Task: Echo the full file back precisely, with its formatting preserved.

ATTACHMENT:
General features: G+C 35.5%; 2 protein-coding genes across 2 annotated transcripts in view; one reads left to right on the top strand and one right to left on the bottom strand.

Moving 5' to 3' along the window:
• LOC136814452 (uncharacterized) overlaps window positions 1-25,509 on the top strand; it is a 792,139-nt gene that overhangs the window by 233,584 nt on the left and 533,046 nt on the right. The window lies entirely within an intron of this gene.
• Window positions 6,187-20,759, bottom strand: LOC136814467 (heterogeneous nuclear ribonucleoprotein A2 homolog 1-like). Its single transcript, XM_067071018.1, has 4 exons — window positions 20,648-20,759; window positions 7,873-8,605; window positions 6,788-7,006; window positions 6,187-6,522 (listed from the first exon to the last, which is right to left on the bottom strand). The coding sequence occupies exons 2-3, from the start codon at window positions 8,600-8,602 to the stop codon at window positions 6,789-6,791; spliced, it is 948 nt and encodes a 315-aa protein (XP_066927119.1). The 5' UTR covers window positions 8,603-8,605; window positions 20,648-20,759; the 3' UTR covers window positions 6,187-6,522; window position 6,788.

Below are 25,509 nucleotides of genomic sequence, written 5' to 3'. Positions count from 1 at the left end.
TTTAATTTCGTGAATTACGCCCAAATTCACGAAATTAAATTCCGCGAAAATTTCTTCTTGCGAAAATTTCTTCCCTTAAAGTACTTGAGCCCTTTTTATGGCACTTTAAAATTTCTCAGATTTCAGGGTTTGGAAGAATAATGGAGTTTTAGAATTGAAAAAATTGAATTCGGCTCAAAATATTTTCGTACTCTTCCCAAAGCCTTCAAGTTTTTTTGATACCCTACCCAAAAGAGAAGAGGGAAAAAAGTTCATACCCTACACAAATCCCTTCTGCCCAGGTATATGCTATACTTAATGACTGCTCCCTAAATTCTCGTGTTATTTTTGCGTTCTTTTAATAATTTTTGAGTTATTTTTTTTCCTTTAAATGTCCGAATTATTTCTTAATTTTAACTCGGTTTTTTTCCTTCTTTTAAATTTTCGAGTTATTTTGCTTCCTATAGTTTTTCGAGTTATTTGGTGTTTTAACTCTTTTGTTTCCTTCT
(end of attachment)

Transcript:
General features: G+C 35.5%; 2 protein-coding genes across 2 annotated transcripts in view; one reads left to right on the top strand and one right to left on the bottom strand.

Moving 5' to 3' along the window:
• LOC136814452 (uncharacterized) overlaps window positions 1-25,509 on the top strand; it is a 792,139-nt gene that overhangs the window by 233,584 nt on the left and 533,046 nt on the right. The window lies entirely within an intron of this gene.
• Window positions 6,187-20,759, bottom strand: LOC136814467 (heterogeneous nuclear ribonucleoprotein A2 homolog 1-like). Its single transcript, XM_067071018.1, has 4 exons — window positions 20,648-20,759; window positions 7,873-8,605; window positions 6,788-7,006; window positions 6,187-6,522 (listed from the first exon to the last, which is right to left on the bottom strand). The coding sequence occupies exons 2-3, from the start codon at window positions 8,600-8,602 to the stop codon at window positions 6,789-6,791; spliced, it is 948 nt and encodes a 315-aa protein (XP_066927119.1). The 5' UTR covers window positions 8,603-8,605; window positions 20,648-20,759; the 3' UTR covers window positions 6,187-6,522; window position 6,788.

Below are 25,509 nucleotides of genomic sequence, written 5' to 3'. Positions count from 1 at the left end.
TTTAATTTCGTGAATTACGCCCAAATTCACGAAATTAAATTCCGCGAAAATTTCTTCTTGCGAAAATTTCTTCCCTTAAAGTACTTGAGCCCTTTTTATGGCACTTTAAAATTTCTCAGATTTCAGGGTTTGGAAGAATAATGGAGTTTTAGAATTGAAAAAATTGAATTCGGCTCAAAATATTTTCGTACTCTTCCCAAAGCCTTCAAGTTTTTTTGATACCCTACCCAAAAGAGAAGAGGGAAAAAAGTTCATACCCTACACAAATCCCTTCTGCCCAGGTATATGCTATACTTAATGACTGCTCCCTAAATTCTCGTGTTATTTTTGCGTTCTTTTAATAATTTTTGAGTTATTTTTTTTCCTTTAAATGTCCGAATTATTTCTTAATTTTAACTCGGTTTTTTTCCTTCTTTTAAATTTTCGAGTTATTTTGCTTCCTATAGTTTTTCGAGTTATTTGGTGTTTTAACTCTTTTGTTTCCTTCT